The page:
Feral. Loud. Relentless.
As we have seen since forever, they do things differently over here… a place where aggression and enmity are hard-wired into the nation’s cricketing DNA.
Of course, England have won in Australia as well, but only four times since 1954. And more often, they have lost horribly there. Teams have fallen apart, careers have been ended and players bombarded from the streets to the newspaper stands.
So what are the pressures of an Ashes tour for the Pommies ?
Australia is a tough place to tour, from the moment you land in the country. Quite literally. Former England spinner Phil Tufnell, who played in two losing Ashes tours, remembers, “Even the customs officers tends to have a go at you soon as you stepped foot on the tarmac. We might have even got sledged by the captain of the flight as we left !!”
On the 1998–99 tour, England batsman John Crawley was making his way back to the team hotel in Cairns when he was punched by a drunken stranger.
And their welcome begins at the Gabbatoir, Australia’s fortress where English hearts are habitually broken…
There is something about the heat and the stillness, the concrete of Gabba and its surroundings, the baying and the hooting of a Queensland crowd, that can make an English cricketer feel very far from home indeed.
The playing area itself is compact and claustrophobic. “Standing on the boundary,” Dawid Malan observed earlier this week, “you’re almost in the crowd.” And it is not a crowd that tends to be shy of an opinion.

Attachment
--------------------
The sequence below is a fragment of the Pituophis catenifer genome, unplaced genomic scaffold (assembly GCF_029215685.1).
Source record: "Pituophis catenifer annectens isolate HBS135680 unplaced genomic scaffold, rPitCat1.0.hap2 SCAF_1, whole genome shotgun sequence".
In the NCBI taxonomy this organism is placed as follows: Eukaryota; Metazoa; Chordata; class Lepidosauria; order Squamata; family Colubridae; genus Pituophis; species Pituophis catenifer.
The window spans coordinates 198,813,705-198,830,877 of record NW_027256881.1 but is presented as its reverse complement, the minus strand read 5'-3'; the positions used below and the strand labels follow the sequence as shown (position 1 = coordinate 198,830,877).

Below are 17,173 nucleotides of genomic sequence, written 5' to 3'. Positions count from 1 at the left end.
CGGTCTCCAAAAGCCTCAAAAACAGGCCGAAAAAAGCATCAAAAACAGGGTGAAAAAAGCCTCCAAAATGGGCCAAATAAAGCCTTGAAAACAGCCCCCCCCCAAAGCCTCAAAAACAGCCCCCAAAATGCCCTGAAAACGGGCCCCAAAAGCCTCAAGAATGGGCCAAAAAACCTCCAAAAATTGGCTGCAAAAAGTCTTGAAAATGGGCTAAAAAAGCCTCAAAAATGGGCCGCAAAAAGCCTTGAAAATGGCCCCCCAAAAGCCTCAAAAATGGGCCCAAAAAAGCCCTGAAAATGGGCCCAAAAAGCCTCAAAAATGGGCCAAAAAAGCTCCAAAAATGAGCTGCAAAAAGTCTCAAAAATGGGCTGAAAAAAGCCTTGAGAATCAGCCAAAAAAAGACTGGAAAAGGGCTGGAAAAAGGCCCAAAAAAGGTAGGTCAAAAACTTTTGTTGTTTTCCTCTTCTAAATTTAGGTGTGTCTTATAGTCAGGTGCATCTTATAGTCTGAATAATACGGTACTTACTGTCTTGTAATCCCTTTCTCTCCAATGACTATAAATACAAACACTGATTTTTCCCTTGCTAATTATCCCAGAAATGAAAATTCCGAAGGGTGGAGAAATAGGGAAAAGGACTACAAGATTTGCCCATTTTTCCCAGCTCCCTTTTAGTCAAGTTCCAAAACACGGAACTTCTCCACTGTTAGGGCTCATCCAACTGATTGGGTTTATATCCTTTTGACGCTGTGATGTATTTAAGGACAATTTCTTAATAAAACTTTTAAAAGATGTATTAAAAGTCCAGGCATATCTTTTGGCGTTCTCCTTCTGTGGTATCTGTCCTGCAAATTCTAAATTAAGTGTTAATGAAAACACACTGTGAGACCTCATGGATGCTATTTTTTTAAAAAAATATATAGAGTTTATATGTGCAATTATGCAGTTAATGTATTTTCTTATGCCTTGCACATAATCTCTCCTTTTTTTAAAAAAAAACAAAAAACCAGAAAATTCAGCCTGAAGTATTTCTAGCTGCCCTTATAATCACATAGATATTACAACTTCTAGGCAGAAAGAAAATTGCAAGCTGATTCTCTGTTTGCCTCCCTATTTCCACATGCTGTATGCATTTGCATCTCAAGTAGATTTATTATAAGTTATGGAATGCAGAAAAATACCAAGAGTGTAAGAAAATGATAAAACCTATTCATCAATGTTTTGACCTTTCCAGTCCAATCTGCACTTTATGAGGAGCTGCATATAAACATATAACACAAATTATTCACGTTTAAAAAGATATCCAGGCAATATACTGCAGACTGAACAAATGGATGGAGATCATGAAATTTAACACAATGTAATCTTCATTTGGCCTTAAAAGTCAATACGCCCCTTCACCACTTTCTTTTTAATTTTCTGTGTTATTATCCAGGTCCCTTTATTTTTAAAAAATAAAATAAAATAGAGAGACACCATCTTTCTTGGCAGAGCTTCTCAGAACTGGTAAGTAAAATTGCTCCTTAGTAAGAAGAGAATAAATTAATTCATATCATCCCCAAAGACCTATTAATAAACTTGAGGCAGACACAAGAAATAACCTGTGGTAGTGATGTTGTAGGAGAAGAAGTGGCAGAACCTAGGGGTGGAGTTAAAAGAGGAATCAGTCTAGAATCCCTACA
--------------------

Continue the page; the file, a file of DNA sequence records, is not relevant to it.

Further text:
“Brisbane is a cauldron. It is the least genteel crowd I’ve ever known. It’s feral. It’s loud,” says Swann.
“They put the signs up saying no sledging can be on the basis of race, gender or sexual orientation. And then pretty much everything that gets said to you is based on all three. What is different is the noise levels and the biased nature of the crowd. People go at you all day, every day. They’re very pro their own country and abrasive.”
During the 2013 Ashes in England, Broad chose not to stroll in spite of a clear edge to wicket keeper Brad Haddin. Australia were apoplectic. Coach Darren Lehmann called Broad a “blatant cheat” and also prompted the followers to “make him cry” when England visited Australia later on that year.
And the crowd made it a personal vendetta…
And who can forget Botham the Pig…
Brisbane’s unique hostility can also provide the canvas for a very particular sort of English heroism from the unlikeliest sources. England’s last victory here came in 1986–87 courtesy of Ian Botham’s last great Test innings, a brilliant 138 that got his side out of trouble and paved the way for an unlikely Ashes triumph.
Seven years ago, meanwhile, Alastair Cook played a stunning rearguard of 235, an innings of which even he had barely considered himself capable. England came away with a draw that felt like a victory, and the tone for a famous tour was set.